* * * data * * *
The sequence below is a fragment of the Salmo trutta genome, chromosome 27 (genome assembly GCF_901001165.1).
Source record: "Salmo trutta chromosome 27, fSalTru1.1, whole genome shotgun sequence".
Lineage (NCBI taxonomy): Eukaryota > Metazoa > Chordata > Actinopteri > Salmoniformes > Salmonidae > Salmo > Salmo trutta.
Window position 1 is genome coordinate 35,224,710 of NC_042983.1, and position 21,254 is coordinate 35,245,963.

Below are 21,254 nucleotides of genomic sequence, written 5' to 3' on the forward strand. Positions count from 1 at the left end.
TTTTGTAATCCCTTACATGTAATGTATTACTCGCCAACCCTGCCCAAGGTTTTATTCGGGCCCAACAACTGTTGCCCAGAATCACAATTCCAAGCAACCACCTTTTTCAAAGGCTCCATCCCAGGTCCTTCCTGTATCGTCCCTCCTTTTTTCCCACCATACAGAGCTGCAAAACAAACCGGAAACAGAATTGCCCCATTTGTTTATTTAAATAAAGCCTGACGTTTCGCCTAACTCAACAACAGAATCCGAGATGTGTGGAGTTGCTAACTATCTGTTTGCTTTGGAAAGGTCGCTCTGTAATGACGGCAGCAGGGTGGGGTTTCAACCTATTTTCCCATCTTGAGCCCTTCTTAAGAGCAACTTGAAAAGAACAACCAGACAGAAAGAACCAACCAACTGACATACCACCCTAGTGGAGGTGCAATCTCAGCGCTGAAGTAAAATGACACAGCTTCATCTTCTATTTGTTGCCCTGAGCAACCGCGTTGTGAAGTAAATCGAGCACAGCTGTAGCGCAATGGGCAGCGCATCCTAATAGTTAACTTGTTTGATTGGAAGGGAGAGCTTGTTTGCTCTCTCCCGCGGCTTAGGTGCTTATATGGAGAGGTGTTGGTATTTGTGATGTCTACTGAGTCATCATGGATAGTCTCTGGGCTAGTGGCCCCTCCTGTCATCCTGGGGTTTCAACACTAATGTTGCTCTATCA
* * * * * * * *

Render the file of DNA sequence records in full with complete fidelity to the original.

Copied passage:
The sequence below is a fragment of the Salmo trutta genome, chromosome 27 (genome assembly GCF_901001165.1).
Source record: "Salmo trutta chromosome 27, fSalTru1.1, whole genome shotgun sequence".
Lineage (NCBI taxonomy): Eukaryota > Metazoa > Chordata > Actinopteri > Salmoniformes > Salmonidae > Salmo > Salmo trutta.
Window position 1 is genome coordinate 35,224,710 of NC_042983.1, and position 21,254 is coordinate 35,245,963.

Below are 21,254 nucleotides of genomic sequence, written 5' to 3' on the forward strand. Positions count from 1 at the left end.
TTTTGTAATCCCTTACATGTAATGTATTACTCGCCAACCCTGCCCAAGGTTTTATTCGGGCCCAACAACTGTTGCCCAGAATCACAATTCCAAGCAACCACCTTTTTCAAAGGCTCCATCCCAGGTCCTTCCTGTATCGTCCCTCCTTTTTTCCCACCATACAGAGCTGCAAAACAAACCGGAAACAGAATTGCCCCATTTGTTTATTTAAATAAAGCCTGACGTTTCGCCTAACTCAACAACAGAATCCGAGATGTGTGGAGTTGCTAACTATCTGTTTGCTTTGGAAAGGTCGCTCTGTAATGACGGCAGCAGGGTGGGGTTTCAACCTATTTTCCCATCTTGAGCCCTTCTTAAGAGCAACTTGAAAAGAACAACCAGACAGAAAGAACCAACCAACTGACATACCACCCTAGTGGAGGTGCAATCTCAGCGCTGAAGTAAAATGACACAGCTTCATCTTCTATTTGTTGCCCTGAGCAACCGCGTTGTGAAGTAAATCGAGCACAGCTGTAGCGCAATGGGCAGCGCATCCTAATAGTTAACTTGTTTGATTGGAAGGGAGAGCTTGTTTGCTCTCTCCCGCGGCTTAGGTGCTTATATGGAGAGGTGTTGGTATTTGTGATGTCTACTGAGTCATCATGGATAGTCTCTGGGCTAGTGGCCCCTCCTGTCATCCTGGGGTTTCAACACTAATGTTGCTCTATCA